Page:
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Firing Log

ancient kiln | 21st century logbook

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January 18, 2009

Wow — Time Flies

Filed under: anagama, 11th,Firing — odin @ 6:02 pm

So it’s been almost exactly a year since my last post.  In that time, I fired the kiln again.  I took many pictures of the pieces with elaborate lighting.  I hated all the pictures.  It seems so easy to get something about 80% good.  Then I start going into perfectionist mode and want it to be better, fail, become despondent, and actually accomplish nothing at all.

C’est la vie.

The tenth firing came out very nice and many of the pieces were interesting — I made some wall pieces and sprinkled on ash, feldspar and sand, and got some likeable results.  No pictures though, and I really don’t think I’m going to go back and do anything about that at this point.  The whole photography issue became a roadblock and rather than overcome it, I’m just going around.

At 1:05 am this morning, I lit the gas burner on the 11th firting.  Most of the pieces are handbuilt and I’m again trying out some ideas for wall pieces.  I have great firewood, and I’m feeling pretty good about this firing.

By the same token, it is getting harder and harder to load the kiln.  My body won’t bend itself into the same scrunched up shapes it used to go into.  It took three days to load this time — I’m getting slower and slower.  I really must build one of Steve Harrison’s long throat kilns, which sound similar to the “Broken Leg Kiln” that Furutani built (differences being that Harrison uses a Boury Box, and Furutani just used a simple ash-pit-free anagama style fire space).

Anyway, here’s a shot of the preheating kiln from earlier this morning (click the picture to enlarge).

anagama-west kiln preheating for the 11th firing

February 3, 2008

Podcast: Gritty Davie Reneau

Filed under: Potters,sound & video — odin @ 8:14 pm

We’ve heard from a number of men in the Firing Log podcast series — we’re overdue for a woman’s perspective. Davie Reneau of Kentucky provides just that perspective, or at least that of a woman who loves hard physical work and the imprint it leaves on ceramic forms. Download the episode directly or through iTunes (mp3, 53:42, 49.2 mb).

Note: The iTunes link requires iTunes to be installed on your computer. If you do not have iTunes, use the “direct” link — it is probably most convenient to right click the link, choose “save as” from the context menu, and then listen to the file in your preferred player after it has downloaded.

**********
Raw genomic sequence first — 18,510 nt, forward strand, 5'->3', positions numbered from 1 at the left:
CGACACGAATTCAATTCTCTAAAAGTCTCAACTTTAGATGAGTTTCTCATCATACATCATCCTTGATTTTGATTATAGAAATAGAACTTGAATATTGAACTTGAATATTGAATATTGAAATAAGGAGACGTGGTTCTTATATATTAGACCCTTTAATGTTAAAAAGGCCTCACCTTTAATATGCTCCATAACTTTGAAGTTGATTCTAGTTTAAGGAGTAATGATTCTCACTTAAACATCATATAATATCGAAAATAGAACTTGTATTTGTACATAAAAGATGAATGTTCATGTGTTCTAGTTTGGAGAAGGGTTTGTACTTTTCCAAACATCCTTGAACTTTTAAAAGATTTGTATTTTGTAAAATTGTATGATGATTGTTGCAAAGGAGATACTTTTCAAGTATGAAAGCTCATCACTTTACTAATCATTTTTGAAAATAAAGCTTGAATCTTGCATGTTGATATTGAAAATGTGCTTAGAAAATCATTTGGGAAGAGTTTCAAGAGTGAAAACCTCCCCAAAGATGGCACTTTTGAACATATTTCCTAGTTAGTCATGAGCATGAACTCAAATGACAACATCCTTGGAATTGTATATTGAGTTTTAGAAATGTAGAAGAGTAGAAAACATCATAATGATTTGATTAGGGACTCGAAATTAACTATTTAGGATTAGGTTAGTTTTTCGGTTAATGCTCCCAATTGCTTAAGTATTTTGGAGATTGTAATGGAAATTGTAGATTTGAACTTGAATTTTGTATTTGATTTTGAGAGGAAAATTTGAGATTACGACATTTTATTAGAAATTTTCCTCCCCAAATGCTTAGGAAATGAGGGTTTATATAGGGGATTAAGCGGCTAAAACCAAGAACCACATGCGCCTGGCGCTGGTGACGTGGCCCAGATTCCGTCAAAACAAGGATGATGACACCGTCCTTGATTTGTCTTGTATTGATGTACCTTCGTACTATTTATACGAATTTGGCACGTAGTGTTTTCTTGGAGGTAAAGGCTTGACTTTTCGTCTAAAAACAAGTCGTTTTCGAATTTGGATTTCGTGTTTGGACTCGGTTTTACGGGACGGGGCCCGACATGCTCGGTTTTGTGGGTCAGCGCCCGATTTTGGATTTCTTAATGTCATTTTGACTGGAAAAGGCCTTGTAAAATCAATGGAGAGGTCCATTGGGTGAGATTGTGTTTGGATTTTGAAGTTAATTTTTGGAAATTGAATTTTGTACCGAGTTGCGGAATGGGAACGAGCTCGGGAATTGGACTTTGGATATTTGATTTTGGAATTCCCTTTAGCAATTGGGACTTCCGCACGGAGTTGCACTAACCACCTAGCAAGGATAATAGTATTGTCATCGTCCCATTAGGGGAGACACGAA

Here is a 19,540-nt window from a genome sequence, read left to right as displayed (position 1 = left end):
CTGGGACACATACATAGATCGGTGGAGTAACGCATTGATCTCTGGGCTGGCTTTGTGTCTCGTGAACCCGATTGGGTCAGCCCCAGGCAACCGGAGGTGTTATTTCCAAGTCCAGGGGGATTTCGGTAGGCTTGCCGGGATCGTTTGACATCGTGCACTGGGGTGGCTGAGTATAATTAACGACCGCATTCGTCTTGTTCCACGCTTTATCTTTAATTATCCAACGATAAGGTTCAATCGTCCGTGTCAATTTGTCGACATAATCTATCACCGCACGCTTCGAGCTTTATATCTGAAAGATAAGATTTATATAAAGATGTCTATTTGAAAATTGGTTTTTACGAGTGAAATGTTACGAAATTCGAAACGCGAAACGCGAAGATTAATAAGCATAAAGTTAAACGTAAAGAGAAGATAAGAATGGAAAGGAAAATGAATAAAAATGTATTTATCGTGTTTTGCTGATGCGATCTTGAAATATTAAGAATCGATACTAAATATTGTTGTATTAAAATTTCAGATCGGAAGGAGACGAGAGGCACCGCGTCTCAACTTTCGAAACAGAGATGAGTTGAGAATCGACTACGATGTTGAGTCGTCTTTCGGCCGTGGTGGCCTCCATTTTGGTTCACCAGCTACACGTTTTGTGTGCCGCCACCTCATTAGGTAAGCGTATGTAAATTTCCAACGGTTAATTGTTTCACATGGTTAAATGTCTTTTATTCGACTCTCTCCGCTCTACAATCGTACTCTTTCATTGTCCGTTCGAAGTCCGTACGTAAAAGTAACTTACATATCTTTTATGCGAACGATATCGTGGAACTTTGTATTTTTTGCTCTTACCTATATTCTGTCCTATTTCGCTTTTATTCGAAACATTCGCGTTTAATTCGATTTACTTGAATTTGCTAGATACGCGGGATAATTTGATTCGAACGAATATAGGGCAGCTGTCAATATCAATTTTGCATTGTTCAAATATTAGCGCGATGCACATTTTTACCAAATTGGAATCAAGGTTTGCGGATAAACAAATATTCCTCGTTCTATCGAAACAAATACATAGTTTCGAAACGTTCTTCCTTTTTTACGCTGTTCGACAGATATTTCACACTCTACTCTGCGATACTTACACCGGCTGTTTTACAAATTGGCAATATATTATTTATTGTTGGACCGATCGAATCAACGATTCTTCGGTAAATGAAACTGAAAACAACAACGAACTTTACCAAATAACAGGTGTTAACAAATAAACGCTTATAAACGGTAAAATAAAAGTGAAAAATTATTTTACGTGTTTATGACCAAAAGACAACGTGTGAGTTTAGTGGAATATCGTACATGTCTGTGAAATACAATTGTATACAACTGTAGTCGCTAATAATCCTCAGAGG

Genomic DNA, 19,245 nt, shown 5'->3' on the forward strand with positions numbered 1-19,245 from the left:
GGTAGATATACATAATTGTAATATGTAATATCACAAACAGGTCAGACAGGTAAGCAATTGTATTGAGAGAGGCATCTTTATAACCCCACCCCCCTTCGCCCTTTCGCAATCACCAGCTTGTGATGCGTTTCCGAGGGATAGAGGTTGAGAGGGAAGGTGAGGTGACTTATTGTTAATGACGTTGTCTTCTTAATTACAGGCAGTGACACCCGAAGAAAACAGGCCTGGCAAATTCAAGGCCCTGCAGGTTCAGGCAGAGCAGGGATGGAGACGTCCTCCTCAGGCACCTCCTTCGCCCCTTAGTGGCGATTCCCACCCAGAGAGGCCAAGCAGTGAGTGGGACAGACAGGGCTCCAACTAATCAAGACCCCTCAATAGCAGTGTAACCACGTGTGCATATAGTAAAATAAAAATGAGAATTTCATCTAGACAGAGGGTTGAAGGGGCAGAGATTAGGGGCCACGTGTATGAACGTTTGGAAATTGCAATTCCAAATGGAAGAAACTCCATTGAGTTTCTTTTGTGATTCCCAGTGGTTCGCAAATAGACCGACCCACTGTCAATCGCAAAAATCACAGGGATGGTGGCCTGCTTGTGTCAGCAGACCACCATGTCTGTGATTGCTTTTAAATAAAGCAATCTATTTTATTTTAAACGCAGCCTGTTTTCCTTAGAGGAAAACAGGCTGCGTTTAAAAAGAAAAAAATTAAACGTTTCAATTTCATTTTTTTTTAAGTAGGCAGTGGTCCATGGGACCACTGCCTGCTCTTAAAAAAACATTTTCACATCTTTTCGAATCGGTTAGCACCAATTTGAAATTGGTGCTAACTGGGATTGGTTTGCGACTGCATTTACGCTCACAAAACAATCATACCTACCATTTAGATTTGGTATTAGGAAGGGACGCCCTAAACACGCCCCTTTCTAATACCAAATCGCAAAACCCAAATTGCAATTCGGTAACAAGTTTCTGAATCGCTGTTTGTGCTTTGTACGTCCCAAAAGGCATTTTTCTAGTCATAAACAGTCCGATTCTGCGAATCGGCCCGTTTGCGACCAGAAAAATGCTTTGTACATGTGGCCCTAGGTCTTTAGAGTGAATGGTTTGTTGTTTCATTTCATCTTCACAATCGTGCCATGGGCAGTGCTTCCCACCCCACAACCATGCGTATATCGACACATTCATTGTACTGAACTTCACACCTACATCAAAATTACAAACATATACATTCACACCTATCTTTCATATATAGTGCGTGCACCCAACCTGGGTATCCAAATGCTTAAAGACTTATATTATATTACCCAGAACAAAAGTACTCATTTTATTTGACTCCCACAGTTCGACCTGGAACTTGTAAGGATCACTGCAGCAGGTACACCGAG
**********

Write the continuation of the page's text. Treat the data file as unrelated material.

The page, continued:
In her Artist’s Statement, Davie explains how the farmland of Kentucky is imbued with a female character — it is a softly curving, undulating environment that has influenced her ceramic forms. When looking at the forms she creates though, it is clear that a term such as “womanly” does not infer only a life of ease. Quite the contrary, Davie’s youthful experiences with farm labor and her life as a wood-firing potter have instilled in her a respect for hard work, something which shows through in the pieces she creates.

Wood Fired Tea Pot by Davie Reneau
Davie Reneau’s Photogallery.

For example, this teapot’s full and curvaceous form is accented with patterns evoking patchwork fields at sunset, the evening colors imparted by wood-flames. It is without doubt, a comforting shape bringing to mind pastoral images of farm life — perhaps resting in a comfortable chair as evening hues fire the sky. I think though, that there is more to it and that nostalgia is but half the picture. The subtle part, that the end of the day comes with worn out muscles and tired bones, is still there to be sensed. This teapot is soft on casual inspection, but underneath is to be discovered a fundamental strength supporting the comfortable surface.

In her other works, Davie finds ways to evoke a sense of generosity with a subcurrent of a harder existence, complete with the cuts, scrapes, bruises and burns familiar only to those who really know what work means. She doesn’t club one over the head though — her efforts appear effortless, leaving just a trace left for those who will look deeper. Davie revels in hard work, and I doubt she would have it any other way. Difficult as it may be to toil under the hot sun or in front of a blazing firemouth, when the job is done there is a sense of accomplishment that cannot otherwise be obtained, and evening is all the more comfortable for the hardships of the day.

Pages: Prev 1 2 3 4 5 6 7 8 9 10 ...24 25 26 Next
Pages: Prev 1 2 3 4 5 6 7 8 9 10 ...24 25 26 Next

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